09/09/2014 01:32 pm ET Updated Nov 09, 2014

On the Fifth Day of Kindergarten...

Karen Cordano

"The second and third day can be really bad," she told me. "That is when the reality starts to sink in." The best parenting advice comes from my friend whose kids are about a year older than mine. She is close enough to the struggles I'm facing to remember clearly, but far enough away to have gained some clarity.

T announced he had trouble listening after his first day of kindergarten. We told him listening was important and that he needed to do it. I talked to the teacher at drop-off the next day and was told, indeed, he had trouble. She also pointed out he was trying and it was a big transition. His second day was much better.

The morning of day three, he confided he didn't like kindergarten. Thanks to my friend, I was prepared. I encouraged him, told him I knew it was hard, but we were so proud of him. At pick up, he told me he had trouble listening again.

Day four he stayed at home. You get sick, you grab some tissues, you go to school. Those were the rules in my family growing up. I vowed to be the same way. Until the forth day of kindergarten. T had a fever and a sore throat. He spent most of the day passed out on the couch.

All weekend, we talked about reward systems and listening to his teacher. This morning, the tantrums started early. "I hate kindergarten!" he wailed. He kicked the stairs and punched the floor.

He whined as we got ready and into the car. He shouted in frustration as I parked. He started to cry when I unbuckled him and refused to move when I asked him to get out. Day five. Day five is the day reality set in for my boy.

The walk to school was about three blocks from the car. He sat on the sidewalk and told me he wasn't going. Families filed past and gave me sympathetic smiles. T's little brother C was perched on my shoulders, hauling T in my arms did not seem to be a three block solution. Cajoling, begging, threatening would get us 50 feet before he'd collapse on the ground again, protesting that he hated school. My face got redder, I broke into a full body sweat. Mostly, I was trying not to cry. He clung to my leg and I made it a few steps closer to the door. Finally, finally we were inside. He threw his arms around me and begged to come home. He told me he couldn't do it. My throat burned as I tried to keep it together for him. I hugged him and told him I knew it was hard, but I also knew he could do it. I reminded him if he had a good week he could have the Transformer we picked out over the weekend.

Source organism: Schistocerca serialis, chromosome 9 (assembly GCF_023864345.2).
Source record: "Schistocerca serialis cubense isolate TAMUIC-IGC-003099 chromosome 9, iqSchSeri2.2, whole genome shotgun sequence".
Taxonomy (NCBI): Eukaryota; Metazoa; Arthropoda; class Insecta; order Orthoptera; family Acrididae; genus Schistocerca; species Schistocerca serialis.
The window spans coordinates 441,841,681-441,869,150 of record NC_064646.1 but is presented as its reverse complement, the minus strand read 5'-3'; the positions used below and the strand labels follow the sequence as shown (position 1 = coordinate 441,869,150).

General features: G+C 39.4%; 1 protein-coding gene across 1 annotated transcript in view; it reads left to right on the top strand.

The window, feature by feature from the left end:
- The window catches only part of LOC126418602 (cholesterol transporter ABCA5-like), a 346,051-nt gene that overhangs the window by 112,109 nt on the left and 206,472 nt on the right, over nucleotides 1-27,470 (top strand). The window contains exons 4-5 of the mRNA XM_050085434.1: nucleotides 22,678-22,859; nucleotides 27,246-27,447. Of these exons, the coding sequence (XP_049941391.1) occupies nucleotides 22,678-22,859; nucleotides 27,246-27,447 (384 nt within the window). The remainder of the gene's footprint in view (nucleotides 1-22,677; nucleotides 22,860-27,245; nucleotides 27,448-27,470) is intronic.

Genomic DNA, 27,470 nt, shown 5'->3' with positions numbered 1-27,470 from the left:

On the way out the door, his teacher told me he would be fine. "Yes. I know." She asked if I was fine. "No." I choked out. She offered to talk for a few minutes, but it was C's first day of preschool and we were already late. My voice was shaky and tears were threatening to spill over. I needed to get out of the building before I lost complete control.

For three years, T adored preschool. He was in an environment that fostered learning through play. It was a gentle, non-punitive approach with endless one-on-one attention. It was as far from the real world of public education as humanly possible.

I will always be grateful for the extraordinary experience he had in preschool. Just like I am grateful for the public school system. Does it feel right that the public school curriculum requires 5-year-olds to spend long periods sitting quietly? Not really. At the same time, no system is perfect, and public school is his life for the next 13 years. Listen, I do not want him to turn into a little robot. It isn't natural, what we are asking these kids to do.

But. But most of his peers can handle the long periods of sitting. The majority of the class is not struggling the way he is. I'm sure it is hard for those kids to sit still as well. Yet they are managing it.

I could go to the teacher and complain that kindergarten asks too much from my special snowflake. Or I could work with her to come up with strategies to help him adjust.

I do not want to turn him into a little robot. But doing things he doesn't want to do will be his reality for the rest of his life. I will explain to him that I don't want to do laundry, or make lunches, or clean up when his brother wets himself. But they are my responsibilities. And I get to do cool stuff as well. Spend time with my boys, go running, make fun desserts. Life is a trade off of good stuff and hard stuff. If we didn't do the hard stuff, we wouldn't understand how great the cool stuff actual is.

Kindergarten is going to be the hard stuff for a while. My job is to help guide him so it becomes the good stuff. We are only five days in. We have time.